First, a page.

Oh yeah; one more thing. If you come across the version of the album that has the bonus demos CD, get it. Not only are the demos historically important, but there’re some great songs on them, along with others that would later be rerecorded, like for instance, Morbid Way To Die (which now starts with a high-pitched growl in place of the guitar solo), or Into The Grave (with its orgasmically good intro). I haven’t heard the album Into The Grave, but I sure hope they kept that intro for the title track, because it’s too great to stay buried in a demo tape.

No Soulless, No You'll Never, But Not Hating... - 70%

demonomania, November 11th, 2004

Grave is without a doubt my favorite death metal band, so needless to say I will enjoy almost everything they do. That being said, "Extremely Rotten Live" was indeed extremely rotten, and "Hating Life" has not been listened to in a while either. Therefore, I was quite happy to have something else to listen to besides the old stuff when Grave released "Back From the Grave."

It is a pretty sweet album, after giving it a few listens. At first, it appears that every track is just about the same. After awhile, that appearance is confirmed, all the tracks do sound just about the same. But hey, its death metal, what do you expect? And if they all sound good, what's the problem?

The vocals on this album are back to what I expect from Grave, harsh, evil, disorted, blasphemous. I suspect that Ola may have some effects on his voice, but I'm not complaining compared to his somewhat whiny vocs on Hating Life. And the lyrical content is back to classic Grave as well, namely satan, blood, vampires, resurrection, satan, and did I mention demons and satan? The drums leave a bit to be desired, but get the job done. And Mr. Lindgren pumps out one grooving death riff after the next, the only problem is that you have to wait about a minute into the song to tell which riff and which song you're listening to. Yep, a little repetitive. But not bad.

I do a lot of skipping on this album, because there are some tracks (which sound just like the others) that I like, and some clones that seem to have too little effort put into them. But the highlights are "Below," which is completely tear your head off then kick you in the shins awesome. I can't help but bob my head, no matter where I am, when this one comes on the old CD player. The breakdown at the end is some of the best shit Grave has ever done, and for once the drumming is essential to the vicious, slow groove. "Receiver' is a good one too, funny lyrics about DEMON SEMEN. Reminds me of the ridiculous album art, like the band members popping up out of coffins and doing their best to look scary. "Behold the Flames" has a great chorus, and "Thorn to Pieces" (goofy Swedish misspelling # 9000) has a sweet intro from Event Horizon and a little distorted, crunchy riff typical of all old - skool Swedish death thrown in at the end to remind you why you love this music.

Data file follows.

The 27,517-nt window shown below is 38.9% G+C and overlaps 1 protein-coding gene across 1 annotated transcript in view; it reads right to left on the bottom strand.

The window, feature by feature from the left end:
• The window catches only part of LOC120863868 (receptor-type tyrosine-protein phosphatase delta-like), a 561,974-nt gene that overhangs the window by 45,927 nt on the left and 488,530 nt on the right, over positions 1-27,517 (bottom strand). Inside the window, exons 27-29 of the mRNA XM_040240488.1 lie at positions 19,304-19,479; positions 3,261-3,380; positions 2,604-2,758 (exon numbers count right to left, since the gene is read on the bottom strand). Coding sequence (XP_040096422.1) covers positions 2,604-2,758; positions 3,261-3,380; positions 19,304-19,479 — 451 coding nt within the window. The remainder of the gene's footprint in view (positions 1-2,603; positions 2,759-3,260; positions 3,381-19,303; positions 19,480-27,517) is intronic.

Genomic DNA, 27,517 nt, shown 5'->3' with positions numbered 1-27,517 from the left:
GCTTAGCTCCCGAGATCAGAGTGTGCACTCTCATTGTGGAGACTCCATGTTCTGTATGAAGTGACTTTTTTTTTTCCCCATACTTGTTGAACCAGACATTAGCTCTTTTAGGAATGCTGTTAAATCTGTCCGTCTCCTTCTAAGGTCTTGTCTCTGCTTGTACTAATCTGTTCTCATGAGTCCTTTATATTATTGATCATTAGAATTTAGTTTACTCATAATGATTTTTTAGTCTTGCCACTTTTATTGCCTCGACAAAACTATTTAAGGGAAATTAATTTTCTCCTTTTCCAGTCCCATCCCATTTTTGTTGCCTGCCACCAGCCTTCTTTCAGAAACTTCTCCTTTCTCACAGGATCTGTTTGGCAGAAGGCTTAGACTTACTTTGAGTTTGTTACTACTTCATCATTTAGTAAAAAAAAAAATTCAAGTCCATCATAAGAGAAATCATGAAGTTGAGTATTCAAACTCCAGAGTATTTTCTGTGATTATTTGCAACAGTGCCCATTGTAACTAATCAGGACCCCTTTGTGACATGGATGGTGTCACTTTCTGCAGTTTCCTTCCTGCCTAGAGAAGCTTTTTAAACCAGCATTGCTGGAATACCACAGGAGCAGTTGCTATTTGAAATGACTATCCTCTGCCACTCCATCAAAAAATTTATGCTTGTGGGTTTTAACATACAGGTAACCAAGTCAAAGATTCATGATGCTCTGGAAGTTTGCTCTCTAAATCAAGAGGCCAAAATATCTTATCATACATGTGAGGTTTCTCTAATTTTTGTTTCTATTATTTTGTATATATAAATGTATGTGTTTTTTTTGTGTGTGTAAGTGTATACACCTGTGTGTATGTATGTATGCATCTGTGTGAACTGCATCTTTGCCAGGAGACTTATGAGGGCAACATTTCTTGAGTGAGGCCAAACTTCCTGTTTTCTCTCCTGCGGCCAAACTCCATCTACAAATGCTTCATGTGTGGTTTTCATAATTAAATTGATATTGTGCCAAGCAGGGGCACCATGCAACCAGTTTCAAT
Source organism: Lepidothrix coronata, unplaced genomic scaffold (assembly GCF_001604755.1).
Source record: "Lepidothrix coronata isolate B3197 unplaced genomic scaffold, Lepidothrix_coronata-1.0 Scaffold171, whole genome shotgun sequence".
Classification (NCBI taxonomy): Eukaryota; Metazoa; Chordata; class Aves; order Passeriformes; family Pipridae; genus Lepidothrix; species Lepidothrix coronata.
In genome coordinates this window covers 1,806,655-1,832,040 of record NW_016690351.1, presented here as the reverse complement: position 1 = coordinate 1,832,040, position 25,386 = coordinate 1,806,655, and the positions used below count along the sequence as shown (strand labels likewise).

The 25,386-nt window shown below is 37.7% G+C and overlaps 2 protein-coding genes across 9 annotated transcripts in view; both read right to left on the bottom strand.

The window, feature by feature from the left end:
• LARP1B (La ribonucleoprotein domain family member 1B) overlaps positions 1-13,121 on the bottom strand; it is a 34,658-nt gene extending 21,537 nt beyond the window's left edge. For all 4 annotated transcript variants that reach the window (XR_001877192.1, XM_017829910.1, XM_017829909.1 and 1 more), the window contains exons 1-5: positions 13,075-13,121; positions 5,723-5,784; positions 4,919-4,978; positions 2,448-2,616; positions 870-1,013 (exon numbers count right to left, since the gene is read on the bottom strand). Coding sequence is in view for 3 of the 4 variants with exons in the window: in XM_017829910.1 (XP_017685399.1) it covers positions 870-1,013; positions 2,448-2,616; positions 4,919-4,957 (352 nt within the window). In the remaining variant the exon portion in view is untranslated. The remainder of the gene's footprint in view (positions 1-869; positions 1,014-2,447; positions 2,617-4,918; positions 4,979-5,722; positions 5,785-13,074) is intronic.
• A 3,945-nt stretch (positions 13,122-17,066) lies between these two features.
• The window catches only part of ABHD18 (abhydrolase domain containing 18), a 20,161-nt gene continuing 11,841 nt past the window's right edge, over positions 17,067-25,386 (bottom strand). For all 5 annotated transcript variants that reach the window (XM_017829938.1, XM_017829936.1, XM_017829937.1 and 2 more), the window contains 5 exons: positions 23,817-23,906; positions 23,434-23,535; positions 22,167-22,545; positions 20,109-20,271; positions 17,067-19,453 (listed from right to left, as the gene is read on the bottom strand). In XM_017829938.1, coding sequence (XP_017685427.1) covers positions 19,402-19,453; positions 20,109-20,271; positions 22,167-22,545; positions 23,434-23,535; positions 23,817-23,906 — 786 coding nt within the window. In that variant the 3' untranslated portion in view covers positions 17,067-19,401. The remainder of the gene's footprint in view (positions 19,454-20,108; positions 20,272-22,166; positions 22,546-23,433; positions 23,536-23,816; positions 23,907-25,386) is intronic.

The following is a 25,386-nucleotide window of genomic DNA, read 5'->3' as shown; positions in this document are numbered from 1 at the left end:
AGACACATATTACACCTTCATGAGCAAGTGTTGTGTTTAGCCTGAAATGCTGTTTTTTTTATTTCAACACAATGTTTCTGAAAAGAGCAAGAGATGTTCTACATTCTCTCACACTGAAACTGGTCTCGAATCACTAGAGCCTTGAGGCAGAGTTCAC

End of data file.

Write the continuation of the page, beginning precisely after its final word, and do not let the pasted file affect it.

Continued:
There is an extra disc full of incomprehensibly fast and poorly recorded stuff from the Grave of olden times, back when they were called Corpse I guess. It must have been a tumultuous time that caused them to change band names, I wonder if the name change also changed their musical direction? (Sarcasm). This is a little to shitty and fast for my taste, but it's nice to hear what they were up to back in the day.

So, buy it if you like Grave. Which I do. Buy it for "Below." Buy it because it is nice to have Grave back, and nice to see they didn't go all blues-rock on us.

Could be better, but could be alot worse - 65%

Gortician, November 9th, 2003

I will admit that besides a few miscellaneous tracks here and there, this is my first real introduction to Grave. I feel that my reaction to this may have been different if I had been a long-time fan of the band, as many fans did not like this release.
Grave come from the school of bands like Unleashed, Edge of Sanity, Autopsy, Entombed (old), and the like, which means 100% old school death metal. I can clearly say they still play metal in this vein, yet they do show signs of an ageing band.
Musically it is mid-paced throughout, rarely venturing into faster territory or getting almost doom slow.Unfortunately, this can get a little boring after a few listens. I do like this album though, and this has peaked my interest in this band to buy all of their back catalogue.
My copy of this is form the first pressing of this release, so I was lucky enough to get the bonus CD which contains all 3 of thier demos on it. Let me tell you these demos are excellent! This is worth buying for this bonus disc alone! These demos will rot your brain!!